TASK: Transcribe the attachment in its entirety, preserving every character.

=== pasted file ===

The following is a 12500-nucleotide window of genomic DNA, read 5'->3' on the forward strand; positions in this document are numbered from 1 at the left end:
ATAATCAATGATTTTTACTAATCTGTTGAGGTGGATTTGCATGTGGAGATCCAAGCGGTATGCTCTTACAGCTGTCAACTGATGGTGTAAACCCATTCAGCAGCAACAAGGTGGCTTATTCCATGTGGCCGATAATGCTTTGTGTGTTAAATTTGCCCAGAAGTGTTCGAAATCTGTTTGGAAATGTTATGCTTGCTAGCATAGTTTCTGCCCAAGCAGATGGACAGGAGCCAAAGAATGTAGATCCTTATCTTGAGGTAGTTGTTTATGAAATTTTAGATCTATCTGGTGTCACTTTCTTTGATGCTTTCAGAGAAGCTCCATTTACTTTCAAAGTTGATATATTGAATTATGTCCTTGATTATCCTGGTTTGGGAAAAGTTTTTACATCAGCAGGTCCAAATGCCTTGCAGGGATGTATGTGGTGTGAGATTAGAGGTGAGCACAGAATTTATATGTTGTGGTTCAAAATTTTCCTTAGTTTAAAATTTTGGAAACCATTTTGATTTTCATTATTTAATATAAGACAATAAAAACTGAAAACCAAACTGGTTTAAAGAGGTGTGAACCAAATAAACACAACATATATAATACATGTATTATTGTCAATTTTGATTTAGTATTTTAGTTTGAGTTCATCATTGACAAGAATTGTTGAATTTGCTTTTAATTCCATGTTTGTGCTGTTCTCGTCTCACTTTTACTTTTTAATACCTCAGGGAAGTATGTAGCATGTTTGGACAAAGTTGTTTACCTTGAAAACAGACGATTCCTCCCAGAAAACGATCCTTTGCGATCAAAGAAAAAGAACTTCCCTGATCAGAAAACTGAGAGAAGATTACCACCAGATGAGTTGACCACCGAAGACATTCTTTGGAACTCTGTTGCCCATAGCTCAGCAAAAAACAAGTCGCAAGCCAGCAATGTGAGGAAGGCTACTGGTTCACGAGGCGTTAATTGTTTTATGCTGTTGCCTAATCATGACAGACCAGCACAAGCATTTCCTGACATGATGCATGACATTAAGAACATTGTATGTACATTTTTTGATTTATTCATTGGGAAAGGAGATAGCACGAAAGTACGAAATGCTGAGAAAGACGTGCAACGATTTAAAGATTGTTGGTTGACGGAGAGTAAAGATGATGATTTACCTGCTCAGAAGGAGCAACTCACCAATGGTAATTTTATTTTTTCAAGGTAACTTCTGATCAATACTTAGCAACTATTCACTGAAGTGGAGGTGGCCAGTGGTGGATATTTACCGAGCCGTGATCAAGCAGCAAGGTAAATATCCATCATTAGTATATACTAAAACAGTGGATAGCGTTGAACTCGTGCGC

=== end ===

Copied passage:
The following is a 12500-nucleotide window of genomic DNA, read 5'->3' on the forward strand; positions in this document are numbered from 1 at the left end:
ATAATCAATGATTTTTACTAATCTGTTGAGGTGGATTTGCATGTGGAGATCCAAGCGGTATGCTCTTACAGCTGTCAACTGATGGTGTAAACCCATTCAGCAGCAACAAGGTGGCTTATTCCATGTGGCCGATAATGCTTTGTGTGTTAAATTTGCCCAGAAGTGTTCGAAATCTGTTTGGAAATGTTATGCTTGCTAGCATAGTTTCTGCCCAAGCAGATGGACAGGAGCCAAAGAATGTAGATCCTTATCTTGAGGTAGTTGTTTATGAAATTTTAGATCTATCTGGTGTCACTTTCTTTGATGCTTTCAGAGAAGCTCCATTTACTTTCAAAGTTGATATATTGAATTATGTCCTTGATTATCCTGGTTTGGGAAAAGTTTTTACATCAGCAGGTCCAAATGCCTTGCAGGGATGTATGTGGTGTGAGATTAGAGGTGAGCACAGAATTTATATGTTGTGGTTCAAAATTTTCCTTAGTTTAAAATTTTGGAAACCATTTTGATTTTCATTATTTAATATAAGACAATAAAAACTGAAAACCAAACTGGTTTAAAGAGGTGTGAACCAAATAAACACAACATATATAATACATGTATTATTGTCAATTTTGATTTAGTATTTTAGTTTGAGTTCATCATTGACAAGAATTGTTGAATTTGCTTTTAATTCCATGTTTGTGCTGTTCTCGTCTCACTTTTACTTTTTAATACCTCAGGGAAGTATGTAGCATGTTTGGACAAAGTTGTTTACCTTGAAAACAGACGATTCCTCCCAGAAAACGATCCTTTGCGATCAAAGAAAAAGAACTTCCCTGATCAGAAAACTGAGAGAAGATTACCACCAGATGAGTTGACCACCGAAGACATTCTTTGGAACTCTGTTGCCCATAGCTCAGCAAAAAACAAGTCGCAAGCCAGCAATGTGAGGAAGGCTACTGGTTCACGAGGCGTTAATTGTTTTATGCTGTTGCCTAATCATGACAGACCAGCACAAGCATTTCCTGACATGATGCATGACATTAAGAACATTGTATGTACATTTTTTGATTTATTCATTGGGAAAGGAGATAGCACGAAAGTACGAAATGCTGAGAAAGACGTGCAACGATTTAAAGATTGTTGGTTGACGGAGAGTAAAGATGATGATTTACCTGCTCAGAAGGAGCAACTCACCAATGGTAATTTTATTTTTTCAAGGTAACTTCTGATCAATACTTAGCAACTATTCACTGAAGTGGAGGTGGCCAGTGGTGGATATTTACCGAGCCGTGATCAAGCAGCAAGGTAAATATCCATCATTAGTATATACTAAAACAGTGGATAGCGTTGAACTCGTGCGC